Tue Jul 2, 2013, 11:11 AM
SlipperySlope (2,750 posts)
Florida Sentencing laws and the Zimmerman trial
This post is to explain some details of Florida sentencing laws, specifically the "10-20-Life" law, and how they relate to the Zimmerman trial.
Some people have expressed surprise that this case wasn't plea bargained down to a lesser offense (such as manslaughter), and others have expressed dismay that the prosecution might not be able to convict on second degree murder charges. Understanding the sentencing laws in this case could help provide clarity on these issues.
Slightly simplified; the Florida "10-20-Life" law requires that anybody convicted of a crime that involved shooting another person is going to face a prison sentence of 25 years to life. This sentence is automatic and there is no judicial discretion.
First point: Consider what this means with regards to a plea bargain. GZ was charged with second degree murder. The penalty for this crime is 25 years to life. If GZ had accepted a plea bargain down to manslaughter, he would still be facing 25 years to life. If GZ had accepted a plea bargain down to aggravated battery, he would still be facing 25 years to life. Any "reasonable" plea that could have been offered to GZ would have effectively had the same penalty so there is little incentive in this case to offer or accept a plea.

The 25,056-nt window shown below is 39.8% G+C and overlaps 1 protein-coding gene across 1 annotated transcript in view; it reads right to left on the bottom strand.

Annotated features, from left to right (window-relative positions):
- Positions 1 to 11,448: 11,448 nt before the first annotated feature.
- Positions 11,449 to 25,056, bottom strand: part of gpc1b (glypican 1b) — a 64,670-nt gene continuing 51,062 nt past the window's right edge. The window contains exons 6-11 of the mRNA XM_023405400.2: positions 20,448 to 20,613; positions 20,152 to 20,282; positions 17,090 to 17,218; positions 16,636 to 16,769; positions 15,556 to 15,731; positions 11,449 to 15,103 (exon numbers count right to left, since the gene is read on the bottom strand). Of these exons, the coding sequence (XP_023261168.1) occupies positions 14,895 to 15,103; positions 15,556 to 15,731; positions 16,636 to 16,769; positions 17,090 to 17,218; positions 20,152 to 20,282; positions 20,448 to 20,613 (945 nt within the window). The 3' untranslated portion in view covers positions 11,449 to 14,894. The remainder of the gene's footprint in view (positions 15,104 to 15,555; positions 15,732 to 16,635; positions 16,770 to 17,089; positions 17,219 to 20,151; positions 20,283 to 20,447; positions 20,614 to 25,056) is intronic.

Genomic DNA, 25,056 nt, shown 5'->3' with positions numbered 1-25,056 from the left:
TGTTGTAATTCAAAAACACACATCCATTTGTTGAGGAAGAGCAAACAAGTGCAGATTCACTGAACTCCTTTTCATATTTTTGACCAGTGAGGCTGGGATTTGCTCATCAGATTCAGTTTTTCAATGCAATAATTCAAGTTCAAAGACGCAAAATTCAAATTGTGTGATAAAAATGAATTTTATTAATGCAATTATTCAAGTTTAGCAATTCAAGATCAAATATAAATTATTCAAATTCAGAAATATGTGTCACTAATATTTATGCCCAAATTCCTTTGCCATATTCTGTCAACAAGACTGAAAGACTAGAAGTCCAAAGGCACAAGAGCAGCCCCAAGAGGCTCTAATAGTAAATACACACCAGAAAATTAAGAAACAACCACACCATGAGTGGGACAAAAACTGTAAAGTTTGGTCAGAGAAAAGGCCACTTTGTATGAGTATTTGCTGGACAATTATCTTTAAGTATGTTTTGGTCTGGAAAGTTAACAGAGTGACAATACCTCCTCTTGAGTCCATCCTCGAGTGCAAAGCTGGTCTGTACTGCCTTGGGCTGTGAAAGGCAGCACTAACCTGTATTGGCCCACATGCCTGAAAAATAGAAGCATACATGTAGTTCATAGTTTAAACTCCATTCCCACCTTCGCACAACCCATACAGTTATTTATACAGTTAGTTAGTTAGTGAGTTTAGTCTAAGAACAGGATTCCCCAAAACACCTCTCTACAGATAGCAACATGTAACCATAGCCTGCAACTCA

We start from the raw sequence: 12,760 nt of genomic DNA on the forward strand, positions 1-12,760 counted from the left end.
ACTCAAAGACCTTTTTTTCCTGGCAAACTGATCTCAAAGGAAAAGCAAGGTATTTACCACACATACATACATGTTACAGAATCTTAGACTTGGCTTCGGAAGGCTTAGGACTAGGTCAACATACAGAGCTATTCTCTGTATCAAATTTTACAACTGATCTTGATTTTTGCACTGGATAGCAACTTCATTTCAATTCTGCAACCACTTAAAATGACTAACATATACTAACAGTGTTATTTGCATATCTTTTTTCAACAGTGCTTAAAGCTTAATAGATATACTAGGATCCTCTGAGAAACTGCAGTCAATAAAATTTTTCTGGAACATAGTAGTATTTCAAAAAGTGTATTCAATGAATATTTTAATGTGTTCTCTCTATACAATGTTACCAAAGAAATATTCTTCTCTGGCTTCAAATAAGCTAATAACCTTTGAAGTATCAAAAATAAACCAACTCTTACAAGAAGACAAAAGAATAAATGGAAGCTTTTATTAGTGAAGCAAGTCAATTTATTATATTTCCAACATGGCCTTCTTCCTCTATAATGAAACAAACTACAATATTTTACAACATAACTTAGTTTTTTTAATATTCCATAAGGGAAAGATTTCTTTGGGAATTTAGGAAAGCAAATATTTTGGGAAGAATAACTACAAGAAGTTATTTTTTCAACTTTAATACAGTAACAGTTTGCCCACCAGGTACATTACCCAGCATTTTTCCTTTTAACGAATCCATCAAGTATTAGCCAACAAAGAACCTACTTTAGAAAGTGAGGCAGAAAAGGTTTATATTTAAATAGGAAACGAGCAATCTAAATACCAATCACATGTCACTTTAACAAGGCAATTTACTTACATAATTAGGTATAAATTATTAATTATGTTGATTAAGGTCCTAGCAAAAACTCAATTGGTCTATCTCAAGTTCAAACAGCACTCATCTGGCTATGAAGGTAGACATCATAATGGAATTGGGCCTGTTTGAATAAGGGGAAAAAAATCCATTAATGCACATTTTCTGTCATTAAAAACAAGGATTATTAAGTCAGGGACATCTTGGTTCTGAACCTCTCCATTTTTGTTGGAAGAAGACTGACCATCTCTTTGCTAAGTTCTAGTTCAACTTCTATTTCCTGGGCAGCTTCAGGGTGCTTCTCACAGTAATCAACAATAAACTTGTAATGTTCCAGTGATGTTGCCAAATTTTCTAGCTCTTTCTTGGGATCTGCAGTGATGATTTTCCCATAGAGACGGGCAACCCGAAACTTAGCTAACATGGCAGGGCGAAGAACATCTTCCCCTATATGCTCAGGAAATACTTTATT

Second point: What verdict would be a "win" for the prosecution in this case? Although GZ has been charged only with second degree murder, the jury can choose to find him innocent on that charge but guilty on a lesser charge. Under Florida law, there are four possible charges in this case that the jury could convict GZ of:
* Second degree murder
* Aggravated Battery
Being convicted of any of the first three charges will trigger the "10-20-Life" law. Being convicted of simple battery would not, however aggravated battery under Florida law means "battery with a deadly weapon". Since GZ clearly did use a deadly weapon, it is nearly inconceivable that a jury could find him guilty of simple battery.
Since any of the first three charges trigger the "10-20-Life" law, effectively any one of them is as good as the other for the prosecution. GZ will be facing 25 years to life if convicted of any.
Basically then, there are three outcomes that are a victory for the prosecution and only one that is a victory for GZ.
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Florida Sentencing laws and the Zimmerman trial (Original post)
|Mr. David||Jul 2013||#4|
Response to Roland99 (Reply #1)
Tue Jul 2, 2013, 11:17 AM
SlipperySlope (2,750 posts)
2. True, but I think simple battery is almost impossible.
Aggravated battery is battery with a deadly weapon. It is extremely difficult for me to think of a scenario where the six women on the jury would agree that GZ committed battery but decide he did not use a deadly weapon. Sure, juries do strange things, but I would call that would highly unlikely.